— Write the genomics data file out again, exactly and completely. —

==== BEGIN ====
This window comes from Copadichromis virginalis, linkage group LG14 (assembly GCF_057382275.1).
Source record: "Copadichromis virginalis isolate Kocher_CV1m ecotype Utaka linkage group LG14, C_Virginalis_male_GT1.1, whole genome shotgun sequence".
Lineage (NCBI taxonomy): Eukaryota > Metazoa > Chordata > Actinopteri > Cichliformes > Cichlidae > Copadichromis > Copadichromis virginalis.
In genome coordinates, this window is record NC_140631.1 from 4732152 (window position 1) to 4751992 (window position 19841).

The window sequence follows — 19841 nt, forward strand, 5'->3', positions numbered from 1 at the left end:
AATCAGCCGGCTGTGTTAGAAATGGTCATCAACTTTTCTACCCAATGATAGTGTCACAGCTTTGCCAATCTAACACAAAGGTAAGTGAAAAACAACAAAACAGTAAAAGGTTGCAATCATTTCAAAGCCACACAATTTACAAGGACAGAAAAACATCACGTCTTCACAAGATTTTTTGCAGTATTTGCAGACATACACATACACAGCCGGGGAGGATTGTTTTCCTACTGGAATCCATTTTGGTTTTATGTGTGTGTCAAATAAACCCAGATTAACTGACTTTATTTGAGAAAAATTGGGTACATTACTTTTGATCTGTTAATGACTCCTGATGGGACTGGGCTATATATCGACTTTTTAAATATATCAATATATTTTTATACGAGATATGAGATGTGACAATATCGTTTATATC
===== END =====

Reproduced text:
This window comes from Copadichromis virginalis, linkage group LG14 (assembly GCF_057382275.1).
Source record: "Copadichromis virginalis isolate Kocher_CV1m ecotype Utaka linkage group LG14, C_Virginalis_male_GT1.1, whole genome shotgun sequence".
Lineage (NCBI taxonomy): Eukaryota > Metazoa > Chordata > Actinopteri > Cichliformes > Cichlidae > Copadichromis > Copadichromis virginalis.
In genome coordinates, this window is record NC_140631.1 from 4732152 (window position 1) to 4751992 (window position 19841).

The window sequence follows — 19841 nt, forward strand, 5'->3', positions numbered from 1 at the left end:
AATCAGCCGGCTGTGTTAGAAATGGTCATCAACTTTTCTACCCAATGATAGTGTCACAGCTTTGCCAATCTAACACAAAGGTAAGTGAAAAACAACAAAACAGTAAAAGGTTGCAATCATTTCAAAGCCACACAATTTACAAGGACAGAAAAACATCACGTCTTCACAAGATTTTTTGCAGTATTTGCAGACATACACATACACAGCCGGGGAGGATTGTTTTCCTACTGGAATCCATTTTGGTTTTATGTGTGTGTCAAATAAACCCAGATTAACTGACTTTATTTGAGAAAAATTGGGTACATTACTTTTGATCTGTTAATGACTCCTGATGGGACTGGGCTATATATCGACTTTTTAAATATATCAATATATTTTTATACGAGATATGAGATGTGACAATATCGTTTATATC